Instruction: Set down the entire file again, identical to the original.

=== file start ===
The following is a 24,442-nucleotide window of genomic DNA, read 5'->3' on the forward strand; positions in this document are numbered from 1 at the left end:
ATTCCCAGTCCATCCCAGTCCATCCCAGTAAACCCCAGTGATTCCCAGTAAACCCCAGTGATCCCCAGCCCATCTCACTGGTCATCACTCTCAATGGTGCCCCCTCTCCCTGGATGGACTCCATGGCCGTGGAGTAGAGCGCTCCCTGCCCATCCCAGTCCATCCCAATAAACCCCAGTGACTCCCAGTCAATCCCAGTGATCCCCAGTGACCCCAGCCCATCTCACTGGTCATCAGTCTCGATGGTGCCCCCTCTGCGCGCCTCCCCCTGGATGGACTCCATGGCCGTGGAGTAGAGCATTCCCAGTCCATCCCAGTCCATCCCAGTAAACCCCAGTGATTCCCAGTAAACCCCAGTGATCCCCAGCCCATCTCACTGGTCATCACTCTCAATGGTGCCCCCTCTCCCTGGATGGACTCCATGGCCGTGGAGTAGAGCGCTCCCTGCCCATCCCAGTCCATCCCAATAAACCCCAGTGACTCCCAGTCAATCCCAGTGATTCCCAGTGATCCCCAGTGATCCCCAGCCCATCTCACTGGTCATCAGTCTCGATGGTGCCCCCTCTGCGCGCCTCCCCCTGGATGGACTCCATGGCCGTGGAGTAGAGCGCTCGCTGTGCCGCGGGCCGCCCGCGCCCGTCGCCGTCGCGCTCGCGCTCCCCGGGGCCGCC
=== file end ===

The following is a 24,442-nucleotide window of genomic DNA, read 5'->3' on the forward strand; positions in this document are numbered from 1 at the left end:
ATTCCCAGTCCATCCCAGTCCATCCCAGTAAACCCCAGTGATTCCCAGTAAACCCCAGTGATCCCCAGCCCATCTCACTGGTCATCACTCTCAATGGTGCCCCCTCTCCCTGGATGGACTCCATGGCCGTGGAGTAGAGCGCTCCCTGCCCATCCCAGTCCATCCCAATAAACCCCAGTGACTCCCAGTCAATCCCAGTGATCCCCAGTGACCCCAGCCCATCTCACTGGTCATCAGTCTCGATGGTGCCCCCTCTGCGCGCCTCCCCCTGGATGGACTCCATGGCCGTGGAGTAGAGCATTCCCAGTCCATCCCAGTCCATCCCAGTAAACCCCAGTGATTCCCAGTAAACCCCAGTGATCCCCAGCCCATCTCACTGGTCATCACTCTCAATGGTGCCCCCTCTCCCTGGATGGACTCCATGGCCGTGGAGTAGAGCGCTCCCTGCCCATCCCAGTCCATCCCAATAAACCCCAGTGACTCCCAGTCAATCCCAGTGATTCCCAGTGATCCCCAGTGATCCCCAGCCCATCTCACTGGTCATCAGTCTCGATGGTGCCCCCTCTGCGCGCCTCCCCCTGGATGGACTCCATGGCCGTGGAGTAGAGCGCTCGCTGTGCCGCGGGCCGCCCGCGCCCGTCGCCGTCGCGCTCGCGCTCCCCGGGGCCGCC